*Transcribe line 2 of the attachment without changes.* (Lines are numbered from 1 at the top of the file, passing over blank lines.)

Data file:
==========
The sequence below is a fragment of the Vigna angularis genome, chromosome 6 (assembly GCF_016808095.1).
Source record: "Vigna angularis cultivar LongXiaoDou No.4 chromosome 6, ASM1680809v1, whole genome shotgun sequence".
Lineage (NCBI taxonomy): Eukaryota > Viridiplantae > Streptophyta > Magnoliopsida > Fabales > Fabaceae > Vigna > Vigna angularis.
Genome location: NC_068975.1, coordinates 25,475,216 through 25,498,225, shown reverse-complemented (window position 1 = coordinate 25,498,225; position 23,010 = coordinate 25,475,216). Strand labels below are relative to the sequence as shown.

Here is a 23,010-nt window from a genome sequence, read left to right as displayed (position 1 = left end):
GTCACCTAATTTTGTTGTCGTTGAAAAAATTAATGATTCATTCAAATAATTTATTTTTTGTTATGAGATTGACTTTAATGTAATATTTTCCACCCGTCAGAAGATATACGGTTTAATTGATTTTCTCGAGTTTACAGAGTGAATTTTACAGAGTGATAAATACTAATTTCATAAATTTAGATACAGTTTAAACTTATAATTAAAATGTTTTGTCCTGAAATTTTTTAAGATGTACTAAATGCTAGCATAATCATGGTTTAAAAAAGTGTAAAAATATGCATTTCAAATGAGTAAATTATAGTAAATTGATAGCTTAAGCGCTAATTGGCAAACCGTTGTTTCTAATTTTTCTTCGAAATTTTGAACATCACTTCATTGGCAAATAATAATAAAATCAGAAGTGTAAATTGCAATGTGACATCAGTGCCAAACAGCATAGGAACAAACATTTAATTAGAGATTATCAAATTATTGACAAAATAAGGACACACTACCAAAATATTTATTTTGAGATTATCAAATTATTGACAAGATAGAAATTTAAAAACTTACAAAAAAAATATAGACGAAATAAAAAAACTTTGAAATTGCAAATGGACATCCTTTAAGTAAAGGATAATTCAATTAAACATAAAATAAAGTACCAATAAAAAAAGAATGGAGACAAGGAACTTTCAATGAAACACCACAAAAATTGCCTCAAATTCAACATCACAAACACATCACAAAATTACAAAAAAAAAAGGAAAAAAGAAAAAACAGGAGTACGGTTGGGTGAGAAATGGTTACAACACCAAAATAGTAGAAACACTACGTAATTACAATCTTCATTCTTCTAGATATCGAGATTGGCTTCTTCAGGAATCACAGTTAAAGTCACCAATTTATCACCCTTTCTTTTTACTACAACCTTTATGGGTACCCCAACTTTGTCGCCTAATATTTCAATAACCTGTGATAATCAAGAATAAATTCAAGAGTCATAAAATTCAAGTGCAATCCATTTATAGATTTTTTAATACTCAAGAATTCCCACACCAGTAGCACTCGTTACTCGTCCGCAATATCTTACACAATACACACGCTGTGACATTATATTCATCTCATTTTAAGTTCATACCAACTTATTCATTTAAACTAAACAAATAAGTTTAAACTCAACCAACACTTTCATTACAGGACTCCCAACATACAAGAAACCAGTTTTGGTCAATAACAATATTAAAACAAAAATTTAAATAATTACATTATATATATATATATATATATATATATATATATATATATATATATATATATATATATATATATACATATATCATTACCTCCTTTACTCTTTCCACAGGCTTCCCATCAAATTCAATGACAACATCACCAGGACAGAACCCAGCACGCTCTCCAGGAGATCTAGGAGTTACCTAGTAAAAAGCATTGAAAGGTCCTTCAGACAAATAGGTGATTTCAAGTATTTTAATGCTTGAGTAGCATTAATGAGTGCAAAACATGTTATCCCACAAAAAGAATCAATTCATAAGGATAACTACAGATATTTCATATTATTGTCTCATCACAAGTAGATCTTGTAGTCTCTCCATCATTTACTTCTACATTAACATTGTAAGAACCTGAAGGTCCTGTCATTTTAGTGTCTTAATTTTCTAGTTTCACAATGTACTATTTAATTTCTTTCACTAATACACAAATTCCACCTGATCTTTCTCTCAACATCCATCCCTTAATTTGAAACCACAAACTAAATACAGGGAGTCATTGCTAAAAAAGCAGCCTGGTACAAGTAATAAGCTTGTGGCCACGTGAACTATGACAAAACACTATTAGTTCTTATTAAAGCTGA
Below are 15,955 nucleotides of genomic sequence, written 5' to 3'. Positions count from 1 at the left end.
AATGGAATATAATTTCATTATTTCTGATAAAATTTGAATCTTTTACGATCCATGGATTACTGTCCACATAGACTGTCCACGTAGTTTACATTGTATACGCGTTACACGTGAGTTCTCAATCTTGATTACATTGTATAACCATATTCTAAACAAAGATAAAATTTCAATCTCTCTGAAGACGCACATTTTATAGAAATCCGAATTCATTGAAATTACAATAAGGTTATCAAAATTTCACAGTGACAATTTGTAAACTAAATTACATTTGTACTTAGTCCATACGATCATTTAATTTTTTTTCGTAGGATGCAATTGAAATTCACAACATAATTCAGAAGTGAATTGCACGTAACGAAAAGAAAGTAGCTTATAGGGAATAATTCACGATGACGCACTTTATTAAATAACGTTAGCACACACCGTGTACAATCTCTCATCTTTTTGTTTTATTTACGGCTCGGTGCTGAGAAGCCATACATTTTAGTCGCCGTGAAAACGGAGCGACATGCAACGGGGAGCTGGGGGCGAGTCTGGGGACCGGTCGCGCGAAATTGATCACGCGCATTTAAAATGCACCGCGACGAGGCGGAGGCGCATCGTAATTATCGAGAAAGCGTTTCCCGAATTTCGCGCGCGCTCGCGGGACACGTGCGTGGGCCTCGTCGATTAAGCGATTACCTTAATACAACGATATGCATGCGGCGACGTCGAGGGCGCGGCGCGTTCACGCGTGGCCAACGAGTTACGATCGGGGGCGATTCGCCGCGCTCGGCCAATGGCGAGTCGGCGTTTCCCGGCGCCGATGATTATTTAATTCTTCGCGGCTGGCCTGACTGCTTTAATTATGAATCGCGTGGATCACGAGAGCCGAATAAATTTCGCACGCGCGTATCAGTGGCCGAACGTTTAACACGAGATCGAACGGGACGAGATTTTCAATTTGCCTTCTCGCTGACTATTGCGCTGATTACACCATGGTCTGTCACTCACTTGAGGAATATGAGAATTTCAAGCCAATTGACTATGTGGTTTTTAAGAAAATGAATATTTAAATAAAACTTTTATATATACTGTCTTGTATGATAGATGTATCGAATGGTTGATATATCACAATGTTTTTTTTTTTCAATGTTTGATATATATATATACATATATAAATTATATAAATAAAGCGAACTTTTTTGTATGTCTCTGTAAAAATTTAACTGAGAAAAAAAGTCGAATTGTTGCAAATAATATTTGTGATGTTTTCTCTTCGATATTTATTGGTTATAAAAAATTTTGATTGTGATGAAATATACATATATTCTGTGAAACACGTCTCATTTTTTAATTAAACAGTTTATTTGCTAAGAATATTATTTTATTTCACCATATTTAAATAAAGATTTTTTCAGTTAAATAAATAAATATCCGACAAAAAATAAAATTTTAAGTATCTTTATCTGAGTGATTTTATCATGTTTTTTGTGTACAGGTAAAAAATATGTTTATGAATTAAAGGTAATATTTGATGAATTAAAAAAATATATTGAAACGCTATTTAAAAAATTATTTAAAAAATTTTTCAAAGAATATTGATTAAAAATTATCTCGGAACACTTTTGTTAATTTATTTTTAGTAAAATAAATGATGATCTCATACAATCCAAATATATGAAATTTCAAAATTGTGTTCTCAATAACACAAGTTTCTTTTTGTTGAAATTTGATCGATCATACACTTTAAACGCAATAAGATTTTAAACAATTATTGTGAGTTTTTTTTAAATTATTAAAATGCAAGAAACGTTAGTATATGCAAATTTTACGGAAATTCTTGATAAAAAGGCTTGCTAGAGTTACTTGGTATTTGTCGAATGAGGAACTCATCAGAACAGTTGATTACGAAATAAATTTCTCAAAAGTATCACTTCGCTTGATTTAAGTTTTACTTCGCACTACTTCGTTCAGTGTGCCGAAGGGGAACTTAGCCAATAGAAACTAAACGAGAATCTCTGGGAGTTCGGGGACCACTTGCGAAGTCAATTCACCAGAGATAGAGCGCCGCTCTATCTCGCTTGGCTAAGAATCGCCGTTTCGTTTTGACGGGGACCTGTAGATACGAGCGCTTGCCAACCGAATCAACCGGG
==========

Source record: "Vigna angularis cultivar LongXiaoDou No.4 chromosome 6, ASM1680809v1, whole genome shotgun sequence".